we begin modernism with imagism - H.D.'s "Sea Rose"

Date: Mon, 4 Oct 1999 15:10:56 -0400 (EDT)


Oooooooh 88ers:

Okay, here we go. We begin chapter 2. We start with imagism--one of the
first movements within the modernist movement. I won't "lecture" here on
the listserv about imagism, because the chapter 2 web page


offers several introductions and definitions. I'll *assume* you've read
(and listened to) those and are ready to discuss imagist poems.

Below is the entire text of H.D.'s (Hilda Doolittle's) poem "Sea Rose" of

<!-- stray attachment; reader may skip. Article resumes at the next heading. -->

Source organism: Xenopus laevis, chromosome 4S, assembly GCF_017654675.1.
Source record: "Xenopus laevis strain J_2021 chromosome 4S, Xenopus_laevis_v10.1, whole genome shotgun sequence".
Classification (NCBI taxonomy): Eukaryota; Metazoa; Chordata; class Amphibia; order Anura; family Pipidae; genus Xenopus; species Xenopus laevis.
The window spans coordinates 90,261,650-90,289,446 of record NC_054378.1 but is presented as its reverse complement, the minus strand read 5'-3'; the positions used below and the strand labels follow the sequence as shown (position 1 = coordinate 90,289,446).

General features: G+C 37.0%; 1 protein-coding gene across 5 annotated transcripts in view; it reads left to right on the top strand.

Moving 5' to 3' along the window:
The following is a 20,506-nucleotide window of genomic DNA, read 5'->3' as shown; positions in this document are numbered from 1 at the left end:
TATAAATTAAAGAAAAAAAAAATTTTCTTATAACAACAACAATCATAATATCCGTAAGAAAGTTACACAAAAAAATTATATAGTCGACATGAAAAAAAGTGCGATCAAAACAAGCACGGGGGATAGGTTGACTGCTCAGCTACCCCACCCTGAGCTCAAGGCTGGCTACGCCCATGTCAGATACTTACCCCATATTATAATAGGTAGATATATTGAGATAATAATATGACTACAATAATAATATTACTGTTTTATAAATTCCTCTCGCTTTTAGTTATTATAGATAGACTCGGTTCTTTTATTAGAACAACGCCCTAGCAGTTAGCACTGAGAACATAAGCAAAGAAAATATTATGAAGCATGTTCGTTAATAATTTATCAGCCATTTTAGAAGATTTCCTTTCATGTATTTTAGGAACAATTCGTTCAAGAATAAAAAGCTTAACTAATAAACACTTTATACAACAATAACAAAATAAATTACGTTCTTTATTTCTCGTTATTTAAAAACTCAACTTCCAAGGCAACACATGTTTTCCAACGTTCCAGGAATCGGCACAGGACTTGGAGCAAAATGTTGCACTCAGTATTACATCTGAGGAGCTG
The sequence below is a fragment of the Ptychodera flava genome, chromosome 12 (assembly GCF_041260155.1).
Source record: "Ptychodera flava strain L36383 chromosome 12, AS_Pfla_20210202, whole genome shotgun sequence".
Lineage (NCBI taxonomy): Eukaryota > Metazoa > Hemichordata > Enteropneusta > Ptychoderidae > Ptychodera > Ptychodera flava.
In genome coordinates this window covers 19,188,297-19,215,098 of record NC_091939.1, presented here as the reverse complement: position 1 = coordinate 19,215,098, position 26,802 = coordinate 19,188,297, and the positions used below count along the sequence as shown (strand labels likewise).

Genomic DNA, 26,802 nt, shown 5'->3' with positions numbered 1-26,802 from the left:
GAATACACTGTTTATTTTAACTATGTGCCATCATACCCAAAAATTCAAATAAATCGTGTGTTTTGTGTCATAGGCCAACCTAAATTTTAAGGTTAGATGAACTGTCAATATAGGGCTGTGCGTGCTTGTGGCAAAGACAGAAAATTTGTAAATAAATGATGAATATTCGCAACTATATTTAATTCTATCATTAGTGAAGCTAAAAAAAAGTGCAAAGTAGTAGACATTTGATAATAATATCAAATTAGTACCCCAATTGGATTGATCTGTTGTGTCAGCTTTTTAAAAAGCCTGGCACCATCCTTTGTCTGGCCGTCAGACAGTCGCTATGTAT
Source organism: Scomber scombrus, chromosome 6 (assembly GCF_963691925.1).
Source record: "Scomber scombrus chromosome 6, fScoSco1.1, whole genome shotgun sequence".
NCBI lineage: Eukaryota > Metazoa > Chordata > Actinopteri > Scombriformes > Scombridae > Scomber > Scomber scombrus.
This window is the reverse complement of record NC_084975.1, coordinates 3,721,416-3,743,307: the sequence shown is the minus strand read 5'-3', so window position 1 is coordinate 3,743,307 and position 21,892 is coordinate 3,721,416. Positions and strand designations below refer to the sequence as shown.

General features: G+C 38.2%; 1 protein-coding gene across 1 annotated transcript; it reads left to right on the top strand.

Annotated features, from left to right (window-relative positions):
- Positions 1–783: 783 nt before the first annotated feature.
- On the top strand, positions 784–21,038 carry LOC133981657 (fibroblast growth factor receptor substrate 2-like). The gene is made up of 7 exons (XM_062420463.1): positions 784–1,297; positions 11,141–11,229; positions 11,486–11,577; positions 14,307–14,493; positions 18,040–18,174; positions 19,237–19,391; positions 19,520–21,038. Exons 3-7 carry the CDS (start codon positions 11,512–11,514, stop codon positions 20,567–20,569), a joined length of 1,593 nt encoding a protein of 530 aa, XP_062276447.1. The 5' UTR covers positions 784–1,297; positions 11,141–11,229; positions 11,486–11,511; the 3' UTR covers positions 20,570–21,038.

1916. It's said to be a perfectly representative instance of imagism.
Maybe so, maybe not--but let's assume it for now. Assuming this is an
instance of imagism, use what you see in the poem to make generalizations
about imagism as a whole. 

Let's start a list, as we did with Whitman, of imagist qualities or
characteristics evident in this poem.

I'll start with:

* radically precise
* implies a dislike of sentimentality (about "roses")



H.D., "Sea Rose" (1916) 

Rose, harsh rose, 
marred and with stint of petals, 
meagre flower, thin, 
spare of leaf, 

more precious 
than a wet rose 
single on a stem -- 
you are caught in the drift. 

Stunted, with small leaf, 
you are flung on the sand, 
you are lifted 
in the crisp sand 
that drives in the wind. 

Can the spice-rose 
drip such acrid fragrance 
hardened in a leaf? 

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